Wednesday, 17 June 2009

Yauba - Big Brother isn't watching you

Sixty years after George Orwell published 1984 many of the ideas have, unfortunately, become commonplace. There are speed cameras watching how fast you drive, and CCTV monitoring many UK towns. On the Internet, search engines such as Google monitor your searches - keeping the data for months. They know what operating system you use. AWARE doesn't record this information, despite showing some in our top bar, but many sites, and most search engines do).

Yauba bucks the trend by proudly announcing that it respects user privacy. Its privacy policy proudly states:

We do not keep any personally identifiable information.

Following the Iranian elections (June 2009) many Iranian dissidents and protesters have switched to Yauba, according to the searchengine blog site, Pandia.
"Ahmed Hossain, CIO of Yauba, tells Pandia: “Our traffic from Iran has jumped 300% over the past several days, as many of them are using the Yauba Search Engine and the anonymity proxy filter to access blocked sites and get news from foreign sources.”
Anonymity may be important for some people. However for most, it's search results that count. Although Yauba claims to be able to search semantically, differentiating between Java the island, Java the coffee and Java the computer language is this a meaningless boast?

In other words is Yauba worth using for those not looking to hide their identity.

The short answer is yes. Yauba searches various types of content - which are separated. As such it enables you to quickly find Acrobat files, Word documents, PowerPoint presentations, news, blogs, images, video, etc. in a single search. Each are kept distinct - and this is an interesting differentiator between it and other search engines. It also presents ways of refining queries and where there are alternative meanings it shows these - allowing users to pick the one they want.

Rather than use the search they suggest i.e. Java I put in Apple. The three meanings I thought of were
  1. The fruit
  2. The computer company
  3. The music company founded by the Beatles
In fact, there are several more - as Yauba shows:
apple can mean:
  • Apple Inc. (formerly Apple Computer, Inc.), a consumer electronics and software company
  • Apple Bank, an American bank in the New York City area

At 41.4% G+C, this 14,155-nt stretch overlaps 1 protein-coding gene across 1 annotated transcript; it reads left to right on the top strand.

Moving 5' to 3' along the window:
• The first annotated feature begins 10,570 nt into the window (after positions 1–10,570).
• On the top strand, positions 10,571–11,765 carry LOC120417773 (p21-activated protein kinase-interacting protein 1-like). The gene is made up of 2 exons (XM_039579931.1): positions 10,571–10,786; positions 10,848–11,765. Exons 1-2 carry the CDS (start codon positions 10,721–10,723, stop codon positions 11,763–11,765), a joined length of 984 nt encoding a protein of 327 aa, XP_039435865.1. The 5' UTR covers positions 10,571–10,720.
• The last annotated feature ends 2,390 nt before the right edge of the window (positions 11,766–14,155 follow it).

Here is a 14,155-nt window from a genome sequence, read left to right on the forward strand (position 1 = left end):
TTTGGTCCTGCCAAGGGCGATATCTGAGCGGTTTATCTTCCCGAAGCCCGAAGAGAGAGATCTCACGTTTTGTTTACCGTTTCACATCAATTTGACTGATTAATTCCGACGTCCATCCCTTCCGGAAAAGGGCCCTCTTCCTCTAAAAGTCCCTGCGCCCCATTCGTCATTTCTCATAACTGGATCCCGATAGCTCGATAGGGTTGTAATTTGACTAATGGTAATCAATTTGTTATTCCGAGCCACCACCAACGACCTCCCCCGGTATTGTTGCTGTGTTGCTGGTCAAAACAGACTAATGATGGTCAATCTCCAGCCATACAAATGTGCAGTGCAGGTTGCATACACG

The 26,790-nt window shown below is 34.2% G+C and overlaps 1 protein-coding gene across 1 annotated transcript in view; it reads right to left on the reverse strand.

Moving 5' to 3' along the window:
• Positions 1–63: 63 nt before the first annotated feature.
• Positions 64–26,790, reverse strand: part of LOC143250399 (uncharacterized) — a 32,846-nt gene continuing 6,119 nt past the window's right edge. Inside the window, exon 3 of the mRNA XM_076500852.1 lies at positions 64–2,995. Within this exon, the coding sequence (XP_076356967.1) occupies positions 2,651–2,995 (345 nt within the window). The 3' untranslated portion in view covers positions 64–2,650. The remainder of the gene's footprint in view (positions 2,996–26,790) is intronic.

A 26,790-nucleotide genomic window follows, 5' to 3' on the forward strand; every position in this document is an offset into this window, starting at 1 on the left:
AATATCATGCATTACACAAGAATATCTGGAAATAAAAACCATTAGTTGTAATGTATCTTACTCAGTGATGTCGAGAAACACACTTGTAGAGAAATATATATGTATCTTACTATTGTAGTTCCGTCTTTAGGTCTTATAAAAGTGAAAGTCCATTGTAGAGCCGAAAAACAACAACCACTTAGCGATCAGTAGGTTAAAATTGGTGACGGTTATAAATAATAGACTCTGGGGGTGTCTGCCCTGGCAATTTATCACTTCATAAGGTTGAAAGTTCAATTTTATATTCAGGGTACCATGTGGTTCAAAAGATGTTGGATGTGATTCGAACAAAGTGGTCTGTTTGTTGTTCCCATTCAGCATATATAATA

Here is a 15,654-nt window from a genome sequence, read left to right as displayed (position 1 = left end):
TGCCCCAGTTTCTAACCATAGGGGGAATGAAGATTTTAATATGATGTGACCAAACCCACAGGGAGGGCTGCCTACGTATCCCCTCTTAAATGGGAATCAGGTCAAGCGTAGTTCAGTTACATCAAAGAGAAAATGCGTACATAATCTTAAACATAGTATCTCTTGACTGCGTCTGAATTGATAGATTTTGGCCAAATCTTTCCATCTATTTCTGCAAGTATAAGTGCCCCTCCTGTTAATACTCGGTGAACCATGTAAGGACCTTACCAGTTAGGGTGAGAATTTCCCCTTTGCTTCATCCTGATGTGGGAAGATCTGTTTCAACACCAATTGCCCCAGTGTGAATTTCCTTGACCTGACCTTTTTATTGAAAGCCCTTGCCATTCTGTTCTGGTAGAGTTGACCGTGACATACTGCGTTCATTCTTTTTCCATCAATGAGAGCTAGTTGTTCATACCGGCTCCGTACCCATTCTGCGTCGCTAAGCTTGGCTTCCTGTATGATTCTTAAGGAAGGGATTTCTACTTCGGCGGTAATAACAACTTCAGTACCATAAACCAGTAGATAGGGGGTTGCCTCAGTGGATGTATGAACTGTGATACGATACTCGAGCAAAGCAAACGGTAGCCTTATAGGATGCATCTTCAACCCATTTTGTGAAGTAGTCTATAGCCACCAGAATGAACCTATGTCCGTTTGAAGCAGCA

• Apple Corps, a multimedia corporation founded by The Beatles
  • Apple (album), an album by Mother Love Bone
  • Apple (band), a British psychedelic rock band
  • Apple Records, record label founded by The Beatles
  • Apple I, Apple II series, Apple III, etc., various personal computer models produced by Apple, Inc and sold from 1976 until 1992.
  • Ariane Passenger Payload Experiment, an Indian experimental communication satellite launched in 1981
  • Apple (automobile), an American automobile manufactured by Apple Automobile Company from 1917 to 1918
  • Billy Apple, artist
  • Fiona Apple, a Grammy award winning American singer-songwriter
  • R. W. Apple, Jr., an associate editor at The New York Times

  • Clicking on Apple (automobile) gives a number of results - not all directly relevant but some which were. There is also a brief encyclopedia type entry at the top of the page:
    The Apple was a short-lived American automobile manufactured by Apple Automobile Company in Dayton, Ohio from 1917 to 1918. Agents were assured that its $1150 Apple 8 model was "a car which you can sell!". Sadly for the company, it would seem that the public did not buy.
    On the right of the screen are various suggestions for alternative searches. For example, a search for apple gives:

    Compare the clarity of this to the same search on google. (Admitedly the search is not sophisticated and a competent searcher would refine the term - but for testing, it's good enough)

    It means that amateur searchers are more likely to find resuls for complex searches - fulfilling Yauba's claim to allow people to search without a knowledge of Boolean logic.

    Also interesting is that a component of each search includes a real-time element - from Twitter and social news from Digg. The real time search element is useful as it provides another option to scoopler.

    Sponsored ads appear to come from the Google network. There are also options to filter searches (although there is currently no information on what is being filtered) and a Lite version which seems to remove the refinement options and the top-level definitions (i.e. making it more Google like in its results presentation).

    There is also an option to refine searches - alongside the search box.

    Selection of one of the options allows further search refinement either by keyword

    or domain

    Overall I like Yauba. The interface is clean (and the black background makes a change from competitors).

    Currently the site says it's only an early Beta / Late Alpha preview release so more work / changes can be expected. Hopefully these will include Help files explaining what the Lite search is supposed to do and what a Filtered search actually filters. Also, what syntax is acceptable - to refine searches. Does Boolean searching actually work, for example? On my brief tests it seemed to - as did phrase searching i.e. putting search terms in quotes. What about other options - could any of the advanced search options from Exalead be included. And will the site cover more countries, than the current small number (Italy, France, UK, India, Brazil, Russia and the .com site)? Yauba promises to cover more countries - I'm just surprised that there is no Chinese or German version as I would have expected these before the Italian version. I guess the Yauba team have Italian speakers but currently no Chinese speakers.

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